How opportunism defines Boris Johnson

Picture this scene: The sun is setting and ferries are carrying passengers home from a long day at work. As he sips his beer by the Bosphorus, Boris Johnson is reminiscing about a time when Istanbul was the centre of European civilisation. He seems calm and measured – reasonable even. When you hear what he says, he makes some compelling points. “What do we say when we keep Turkey out of the European Union just because it’s Muslim?” he asks. He proceeds to answer a question with another question: “Are we really saying, about ourselves, and Europe, that it must be forever coterminous with nothing but Christendom?”

This anecdote would seem remarkable for anyone who hears those words come out of Johnson’s mouth knowing what we know today. After all, this is the politician who owes his entire premiership to a political movement that capitalised on precisely that fear: Turkey joining the EU. The resulting confusion is justified, seeing how the Leave campaign put out ads titled “Turkey (population 76 million) is joining the EU” – an obvious attempt to exploit xenophobic sentiment against Turkish immigration. 

Both the Leave campaign’s tactics and Boris Johnson’s apparent change of heart are striking to see. However, at the same time, the story gives us a glimpse into the politics of the Prime Minister. It seems that, ultimately, one thing has defined and driven Johnson’s political life: an obsession with power and a will to get it at all costs.

A defining feature of Johnson’s university life was the Oxford Union, the debating society of the University of Oxford. The President of the Oxford Union, a role many saw as the first step to becoming Prime Minister, was a coveted position and Boris seemed to have set his eyes on it right from the beginning. For him, it seemed not to be about the responsibilities, but about the position itself.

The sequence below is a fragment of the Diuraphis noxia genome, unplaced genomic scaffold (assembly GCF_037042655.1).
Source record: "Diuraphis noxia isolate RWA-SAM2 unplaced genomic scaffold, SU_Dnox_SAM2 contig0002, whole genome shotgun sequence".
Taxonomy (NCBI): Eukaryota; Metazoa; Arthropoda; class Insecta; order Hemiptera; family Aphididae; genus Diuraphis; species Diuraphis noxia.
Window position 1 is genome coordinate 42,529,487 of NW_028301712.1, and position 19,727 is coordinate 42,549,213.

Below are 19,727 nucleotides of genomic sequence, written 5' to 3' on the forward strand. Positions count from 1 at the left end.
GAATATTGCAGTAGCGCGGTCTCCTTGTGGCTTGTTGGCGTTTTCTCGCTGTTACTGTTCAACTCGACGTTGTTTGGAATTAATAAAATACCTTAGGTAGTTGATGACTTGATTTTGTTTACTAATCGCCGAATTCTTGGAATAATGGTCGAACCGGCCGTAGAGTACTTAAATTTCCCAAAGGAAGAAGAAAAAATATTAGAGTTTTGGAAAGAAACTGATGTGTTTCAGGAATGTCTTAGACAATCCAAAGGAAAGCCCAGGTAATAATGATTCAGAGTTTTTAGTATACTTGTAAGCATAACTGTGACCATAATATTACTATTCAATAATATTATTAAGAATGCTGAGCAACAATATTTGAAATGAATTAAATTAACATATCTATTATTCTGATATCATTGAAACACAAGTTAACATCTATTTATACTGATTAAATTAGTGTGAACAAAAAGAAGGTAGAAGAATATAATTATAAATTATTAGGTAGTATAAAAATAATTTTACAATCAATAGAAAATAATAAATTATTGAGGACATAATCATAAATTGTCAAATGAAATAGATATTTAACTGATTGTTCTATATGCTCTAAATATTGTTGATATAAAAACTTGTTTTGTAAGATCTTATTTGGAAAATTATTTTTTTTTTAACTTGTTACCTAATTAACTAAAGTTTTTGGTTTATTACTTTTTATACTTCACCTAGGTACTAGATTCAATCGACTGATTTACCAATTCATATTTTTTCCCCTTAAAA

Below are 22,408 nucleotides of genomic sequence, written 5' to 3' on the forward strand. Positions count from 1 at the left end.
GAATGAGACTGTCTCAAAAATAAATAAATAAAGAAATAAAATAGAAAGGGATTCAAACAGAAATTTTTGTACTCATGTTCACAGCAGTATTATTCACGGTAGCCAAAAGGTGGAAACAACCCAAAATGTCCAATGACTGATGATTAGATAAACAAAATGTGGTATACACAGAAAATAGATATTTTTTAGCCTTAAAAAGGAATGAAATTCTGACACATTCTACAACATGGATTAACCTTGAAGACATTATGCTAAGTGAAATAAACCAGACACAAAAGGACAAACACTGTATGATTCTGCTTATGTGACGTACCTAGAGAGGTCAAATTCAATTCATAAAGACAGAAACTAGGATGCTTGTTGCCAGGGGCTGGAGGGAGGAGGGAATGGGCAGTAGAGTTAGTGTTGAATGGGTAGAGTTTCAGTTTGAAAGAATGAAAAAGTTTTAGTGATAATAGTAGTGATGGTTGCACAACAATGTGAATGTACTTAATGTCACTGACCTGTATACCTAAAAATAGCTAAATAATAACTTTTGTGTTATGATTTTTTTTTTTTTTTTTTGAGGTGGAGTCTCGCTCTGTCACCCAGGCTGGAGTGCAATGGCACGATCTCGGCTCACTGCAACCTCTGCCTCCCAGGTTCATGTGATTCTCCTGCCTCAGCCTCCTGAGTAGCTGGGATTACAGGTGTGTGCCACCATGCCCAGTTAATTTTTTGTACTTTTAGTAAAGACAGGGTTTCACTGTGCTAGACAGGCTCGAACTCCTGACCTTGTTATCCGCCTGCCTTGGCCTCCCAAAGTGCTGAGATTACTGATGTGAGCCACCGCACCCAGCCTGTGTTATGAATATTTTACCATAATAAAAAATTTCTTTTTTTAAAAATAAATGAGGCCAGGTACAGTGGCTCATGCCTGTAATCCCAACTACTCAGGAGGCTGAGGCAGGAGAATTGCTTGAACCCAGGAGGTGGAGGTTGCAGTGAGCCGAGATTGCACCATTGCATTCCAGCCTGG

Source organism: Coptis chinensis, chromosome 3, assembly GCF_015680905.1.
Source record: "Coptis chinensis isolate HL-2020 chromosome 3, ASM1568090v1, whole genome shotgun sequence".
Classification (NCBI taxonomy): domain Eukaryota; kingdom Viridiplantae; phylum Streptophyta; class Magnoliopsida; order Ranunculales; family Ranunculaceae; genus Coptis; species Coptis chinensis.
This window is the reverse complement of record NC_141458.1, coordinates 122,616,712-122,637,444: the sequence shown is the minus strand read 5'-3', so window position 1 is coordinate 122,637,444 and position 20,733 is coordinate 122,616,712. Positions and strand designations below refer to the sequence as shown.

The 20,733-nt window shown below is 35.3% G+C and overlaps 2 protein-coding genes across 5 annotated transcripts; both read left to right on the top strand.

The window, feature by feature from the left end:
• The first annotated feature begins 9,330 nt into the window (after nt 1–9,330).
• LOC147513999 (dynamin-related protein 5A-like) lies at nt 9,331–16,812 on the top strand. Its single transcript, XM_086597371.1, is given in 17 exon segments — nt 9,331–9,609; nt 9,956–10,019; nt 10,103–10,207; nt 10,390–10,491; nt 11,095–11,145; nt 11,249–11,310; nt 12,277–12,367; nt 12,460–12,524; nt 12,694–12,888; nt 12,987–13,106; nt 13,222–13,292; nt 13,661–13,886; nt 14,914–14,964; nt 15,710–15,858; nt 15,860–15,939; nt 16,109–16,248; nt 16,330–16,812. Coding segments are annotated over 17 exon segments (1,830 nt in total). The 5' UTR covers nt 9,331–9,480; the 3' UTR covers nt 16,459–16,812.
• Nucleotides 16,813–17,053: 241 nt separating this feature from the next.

Perhaps that was more indicative of the entitlement resulting from the extreme class divide at Oxford at the time, with ambitious future Tory politicians like Michael Gove, David Cameron, and Jacob Rees-Mogg dominating the power-hungry climate at the Union. Nevertheless, Johnson himself was an extreme case. His two runs for Union President showed his potential for garnering political support; his overly posh and eccentric personality proving useful in his future political life. The signature Boris Johnson trait — personality over policy — had clearly begun to develop during this time. ‘Personality over policy’ is perhaps an unsurprising observation, but its impact on Johnson is immense as in his career as a journalist, and later a politician, he seems to have had few discernible and consistent political views. 

Let’s go back to our discussion of Brexit. Even if Johnson would like us to think of him as the personification of the Brexit movement, unlike Jacob Rees-Mogg, who has been an ardent Eurosceptic for decades, Johnson’s relationship with the EU is a lot more complicated. There are no shortage of quotes that declare his fondness for Europe, but one in particular stands out: Johnson once said in an unpublished column in 2016, “The membership fee seems rather small for all that access. Why are we so determined to turn our back on it?” This is the man who went around the country in a big red bus with the words “We send the EU £350 million a week. Let’s fund our NHS instead.” printed on the side.